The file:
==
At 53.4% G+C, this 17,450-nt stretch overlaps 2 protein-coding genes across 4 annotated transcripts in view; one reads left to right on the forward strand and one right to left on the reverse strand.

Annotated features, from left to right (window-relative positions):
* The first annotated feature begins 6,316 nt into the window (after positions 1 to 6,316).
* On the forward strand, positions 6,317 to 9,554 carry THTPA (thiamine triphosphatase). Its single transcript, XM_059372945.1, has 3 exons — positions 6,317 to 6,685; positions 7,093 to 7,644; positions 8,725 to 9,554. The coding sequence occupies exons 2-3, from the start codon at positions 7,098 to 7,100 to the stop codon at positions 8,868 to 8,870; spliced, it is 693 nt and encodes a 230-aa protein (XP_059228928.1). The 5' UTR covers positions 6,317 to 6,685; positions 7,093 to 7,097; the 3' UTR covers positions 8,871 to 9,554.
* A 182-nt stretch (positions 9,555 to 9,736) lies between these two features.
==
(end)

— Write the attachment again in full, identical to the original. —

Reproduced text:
At 53.4% G+C, this 17,450-nt stretch overlaps 2 protein-coding genes across 4 annotated transcripts in view; one reads left to right on the forward strand and one right to left on the reverse strand.

Annotated features, from left to right (window-relative positions):
* The first annotated feature begins 6,316 nt into the window (after positions 1 to 6,316).
* On the forward strand, positions 6,317 to 9,554 carry THTPA (thiamine triphosphatase). Its single transcript, XM_059372945.1, has 3 exons — positions 6,317 to 6,685; positions 7,093 to 7,644; positions 8,725 to 9,554. The coding sequence occupies exons 2-3, from the start codon at positions 7,098 to 7,100 to the stop codon at positions 8,868 to 8,870; spliced, it is 693 nt and encodes a 230-aa protein (XP_059228928.1). The 5' UTR covers positions 6,317 to 6,685; positions 7,093 to 7,097; the 3' UTR covers positions 8,871 to 9,554.
* A 182-nt stretch (positions 9,555 to 9,736) lies between these two features.